Earlier this year, Kristin Scott Thomas was made a Dame, and she couldn’t be happier with the honour.
“In my mind’s eye, a Dame had always been someone with a couple of Jack Russells and a tweed skirt, but I love it. I think it’s the most wonderful thing to be given,” says the actress, who initially thought it was a joke that she was to be awarded the title.
“But I feel a bit nervous,” she adds. “It’s a sort of responsibility, because I have to step up to the plate and deliver the goods.”
Considering her success and performances, it’s perhaps difficult to imagine Scott Thomas ever feeling unsure of herself.
She’s carved a career playing aloof roles, in the likes of Four Weddings And A Funeral, which earned her a Bafta, and Gosford Park – but that’s acting, and she points out that people often assume she’s going to be similar off-screen.
“Sometimes you have to work harder for people not to be afraid of you, so you have to be extra chummy,” she says, jokingly raising her eyes to heaven and then breaking into a wide smile.
She laughs when one journalist’s description of her being the ‘go-to actor for elegant despair’ is mentioned. “I quite like that actually... elegant despair. That sums me up, really.”
The beautiful 54-year-old, who is today sporting a quiff, leather trousers and an oversized black coat, smiles often. She also sends herself up and is refreshingly candid.
Asked which film she’s most proud of, she remarks: “There are so many things I’m proud of for different reasons. There’s a Romanian film [1994’s An Unforgettable Summer] I did entirely in Romanian. I’m incredibly proud of that but no one’s seen it. I did a film with Nicolas Winding Refn [2013’s Only God Forgives], where I went a bit mad and I’m proud of that. I’m proud of The English Patient [the 1996 film that earned her an Academy Award nomination]. So I’m mostly proud of things.
“I mean, there are a few things where I think, ‘Oh dear, what went wrong there?’” she adds.
Perhaps at the mercy of the director’s vision and final cut?
“No. Sometimes it’s your own fault. You’re just over-acting.”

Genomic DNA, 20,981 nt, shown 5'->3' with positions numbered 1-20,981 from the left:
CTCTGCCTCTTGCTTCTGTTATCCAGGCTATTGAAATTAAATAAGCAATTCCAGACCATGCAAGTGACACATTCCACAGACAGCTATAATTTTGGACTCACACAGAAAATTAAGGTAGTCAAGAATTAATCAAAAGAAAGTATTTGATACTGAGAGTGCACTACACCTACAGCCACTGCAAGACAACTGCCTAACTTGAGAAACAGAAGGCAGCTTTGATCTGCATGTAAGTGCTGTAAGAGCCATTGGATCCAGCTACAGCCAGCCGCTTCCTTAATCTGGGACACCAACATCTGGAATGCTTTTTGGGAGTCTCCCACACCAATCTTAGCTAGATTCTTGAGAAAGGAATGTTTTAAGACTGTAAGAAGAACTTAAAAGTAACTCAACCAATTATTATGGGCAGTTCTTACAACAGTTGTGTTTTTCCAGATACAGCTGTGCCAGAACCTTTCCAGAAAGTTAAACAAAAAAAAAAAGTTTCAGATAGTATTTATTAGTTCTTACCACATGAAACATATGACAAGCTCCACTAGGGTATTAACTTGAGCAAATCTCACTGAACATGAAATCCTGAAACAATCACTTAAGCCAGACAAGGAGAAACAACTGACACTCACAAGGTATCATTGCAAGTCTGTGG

There’s little chance of being accused of that in her latest movie, Suite Francais, in which she’s on scene-stealing form.
The film is based on the bestselling book by Irene Nemirovsky and set in the fictional French town of Bussy during the early days of the German occupation.
At the centre of the story is Lucile Angellier (Michelle Williams), who is waiting for news from her husband, a prisoner of war. It’s the summer of 1940 and Parisian refugees are soon pouring into the small town, closely followed by a regiment of German soldiers who take up residence in the villagers’ homes. Lucile and her domineering mother-in-law Madame Angellier (Scott Thomas) are joined by the refined German officer Bruno von Falk (Matthias Schoenaerts), and it’s not long before a clandestine relationship between Lucile and Bruno ensues.
“In the book, Madame Angellier’s described as being extremely religious, very tiny, bird-like and white-haired, quite different from how we’ve approached the character,” says Cornwall-born Scott Thomas.
Madame Angellier might look different, but she remains as tough as she is in the book, prompting Bruno to joke that he should be the scary one.
“I figured that a mother whose son has disappeared, whose whereabouts you know nothing of, must be in an enormous state of anxiety,” notes Scott Thomas.
“I think that people, when they’re frightened or anxious, put up these terrible barriers to protect themselves. I think that’s what she’s doing. She’s got a lot to lose, but there is a development in the way she sees the world, through the film.”